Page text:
Martin Scorsese

NetFlix Review #3: The Last Temptation of Christ

I feel kind of bad, because I’ve led of all of my reviews thus far talking about things I don’t like. I talked about Jane Austen books in the Emma review, lazy uses of the Cad character in the La Dolce Vita review, and here I am, opening up the review for a movie I absolutely adore, The Last Temptation of Christ, and I’m going to start it off talking about a movie I kind of hate, The Passion of the Christ.

I remember when The Passion came out everyone was either going nuts for it or absolutely hating it. I really wanted to like it. I’m a big Jesus fan, and I dig Mel Gibson as a director. However, I should have known it was not meant to be, because the commercials themselves annoyed me. You remember the commercials? Where they’d pull people coming out of the movie and they’d be crying and saying things like “You know, it all suddenly seemed very real for me. I understood for the first time what Jesus’ suffering truly was.” And I thought, “Really? Honestly, this is just hitting you for the first time? All those Good Friday services you sat through where the minister would read about them beating and whipping Jesus, then forcing a crown of thorns on his head, then making him drag his own cross up a mountain, then nailing him to it, then forcing him to drink vinegar, then stabbing him with a spear, and finally, since he was TAKING SO LONG TO DIE, they broke his legs which caused his body to collapse and essentially had him suffocate on his own blood, you heard ALL THAT and thought, ‘Eh, it’s not THAT bad.’ But then it happened on screen to Jim Caviezal and you thought ‘Oh no, not Jimmy!’” Maybe I just have an exceptionally active imagination, but I never really had any trouble grasping the suffering of Christ. What I wanted to hear about was the meaning of the whole thing. I want the existential crisis. I want to see the conflicted nature of man and God sort itself out into a message of love and understanding. What I want, basically, is The Last Temptation of Christ.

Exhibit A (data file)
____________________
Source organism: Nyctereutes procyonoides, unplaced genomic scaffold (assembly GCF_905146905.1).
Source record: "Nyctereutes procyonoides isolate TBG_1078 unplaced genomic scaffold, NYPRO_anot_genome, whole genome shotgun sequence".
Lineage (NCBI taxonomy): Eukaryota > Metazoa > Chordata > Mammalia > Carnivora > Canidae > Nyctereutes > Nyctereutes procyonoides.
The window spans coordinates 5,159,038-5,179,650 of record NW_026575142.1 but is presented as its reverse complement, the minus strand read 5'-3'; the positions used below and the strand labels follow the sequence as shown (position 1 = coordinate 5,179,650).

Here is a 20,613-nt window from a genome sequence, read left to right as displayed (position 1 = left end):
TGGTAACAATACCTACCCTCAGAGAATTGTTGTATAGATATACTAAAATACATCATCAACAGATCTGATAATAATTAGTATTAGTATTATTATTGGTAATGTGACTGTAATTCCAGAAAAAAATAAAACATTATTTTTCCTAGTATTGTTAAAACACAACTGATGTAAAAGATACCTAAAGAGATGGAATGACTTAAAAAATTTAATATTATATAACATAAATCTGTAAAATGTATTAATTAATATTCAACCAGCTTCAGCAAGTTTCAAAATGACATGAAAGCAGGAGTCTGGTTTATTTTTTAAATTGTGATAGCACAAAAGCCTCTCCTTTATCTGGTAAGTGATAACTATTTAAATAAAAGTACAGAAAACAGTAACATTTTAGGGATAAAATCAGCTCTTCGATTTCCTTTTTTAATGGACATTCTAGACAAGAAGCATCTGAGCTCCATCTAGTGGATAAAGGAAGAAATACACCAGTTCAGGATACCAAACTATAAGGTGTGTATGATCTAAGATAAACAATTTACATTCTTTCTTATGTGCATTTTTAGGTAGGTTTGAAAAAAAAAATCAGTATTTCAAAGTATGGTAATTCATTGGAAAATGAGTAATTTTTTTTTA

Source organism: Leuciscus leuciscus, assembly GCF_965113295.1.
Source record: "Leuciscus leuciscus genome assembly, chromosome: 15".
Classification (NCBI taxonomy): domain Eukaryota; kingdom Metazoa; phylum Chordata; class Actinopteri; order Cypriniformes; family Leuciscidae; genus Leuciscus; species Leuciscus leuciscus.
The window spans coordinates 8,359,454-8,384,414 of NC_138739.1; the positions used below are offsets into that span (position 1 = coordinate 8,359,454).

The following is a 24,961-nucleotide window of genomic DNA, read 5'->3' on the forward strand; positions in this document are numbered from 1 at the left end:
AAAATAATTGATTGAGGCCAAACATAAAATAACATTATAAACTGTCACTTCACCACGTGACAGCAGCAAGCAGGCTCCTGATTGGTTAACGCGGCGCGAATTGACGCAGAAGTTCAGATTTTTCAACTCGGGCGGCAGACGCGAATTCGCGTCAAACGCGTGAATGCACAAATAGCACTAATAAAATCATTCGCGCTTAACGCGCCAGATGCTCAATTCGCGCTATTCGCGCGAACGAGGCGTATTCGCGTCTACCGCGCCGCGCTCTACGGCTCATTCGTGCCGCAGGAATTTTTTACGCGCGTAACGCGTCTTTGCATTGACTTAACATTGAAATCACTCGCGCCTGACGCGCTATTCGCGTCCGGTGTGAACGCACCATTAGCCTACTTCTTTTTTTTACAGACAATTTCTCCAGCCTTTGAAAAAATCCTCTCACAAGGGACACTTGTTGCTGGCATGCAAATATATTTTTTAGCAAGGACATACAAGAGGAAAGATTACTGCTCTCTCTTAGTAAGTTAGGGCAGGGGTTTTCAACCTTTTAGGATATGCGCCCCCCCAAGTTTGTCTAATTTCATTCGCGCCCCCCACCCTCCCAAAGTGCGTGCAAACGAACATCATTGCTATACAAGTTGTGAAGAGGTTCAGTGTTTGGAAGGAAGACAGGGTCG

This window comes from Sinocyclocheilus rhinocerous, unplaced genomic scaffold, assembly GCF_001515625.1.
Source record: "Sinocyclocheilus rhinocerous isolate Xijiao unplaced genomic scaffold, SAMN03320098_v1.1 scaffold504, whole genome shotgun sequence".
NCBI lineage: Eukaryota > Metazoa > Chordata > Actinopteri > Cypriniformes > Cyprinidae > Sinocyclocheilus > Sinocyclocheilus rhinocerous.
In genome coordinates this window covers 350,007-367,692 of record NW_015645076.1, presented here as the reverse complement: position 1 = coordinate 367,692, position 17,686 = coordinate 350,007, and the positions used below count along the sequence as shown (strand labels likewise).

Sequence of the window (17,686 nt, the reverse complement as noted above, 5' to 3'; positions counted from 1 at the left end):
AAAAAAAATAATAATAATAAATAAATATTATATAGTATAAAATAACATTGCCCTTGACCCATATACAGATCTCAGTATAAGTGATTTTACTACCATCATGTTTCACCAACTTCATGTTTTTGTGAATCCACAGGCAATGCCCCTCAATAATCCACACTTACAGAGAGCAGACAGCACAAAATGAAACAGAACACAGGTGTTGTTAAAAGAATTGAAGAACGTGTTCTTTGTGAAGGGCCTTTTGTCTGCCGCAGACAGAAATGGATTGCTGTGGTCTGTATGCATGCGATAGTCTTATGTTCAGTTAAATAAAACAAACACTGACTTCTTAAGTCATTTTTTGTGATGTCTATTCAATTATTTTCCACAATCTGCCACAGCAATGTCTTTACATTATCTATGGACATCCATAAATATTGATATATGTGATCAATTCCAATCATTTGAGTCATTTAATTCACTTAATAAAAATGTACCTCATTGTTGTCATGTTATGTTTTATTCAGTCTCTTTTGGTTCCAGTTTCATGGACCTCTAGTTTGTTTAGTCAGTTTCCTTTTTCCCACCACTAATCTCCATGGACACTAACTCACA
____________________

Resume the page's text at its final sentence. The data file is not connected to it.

What works about the movie, to my mind, is that it does what so many people seemed to feel like The Passion of the Christ did – it made it all real for me. The pain I get, the pain is easy, but it’s the other stuff, the theological stuff, the God-in-man, the love everybody stuff, that’s the stuff that really boggles my mind. What Scorsese’s movie does, with the help of a great Paul Schrader script from the Nikos Kazantzakis novel, is bring out the very real, very human Jesus. In the great God-man spectrum of Jesus it’s very easy and comfortable to put him firmly in the God side, because that way he’s not really struggling. When he gets tempted in the desert, he knows exactly what to say and it’s not a problem. When he hangs out with Mary Magdalene the prostitute he doesn’t see her as a prostitute, he just sees her as a lost soul. When he prays that this cup be taken from him, he’s not asking to go against the will of God because he is God. There is no doubt, there is no inner turmoil. But when you see him as a man these things become troublesome, AS THEY SHOULD. The true agony of Jesus should not be the physical agony, but the spiritual agony. The body will endure what the body will endure, but the spirit is a matter of choices and considerations much more complex.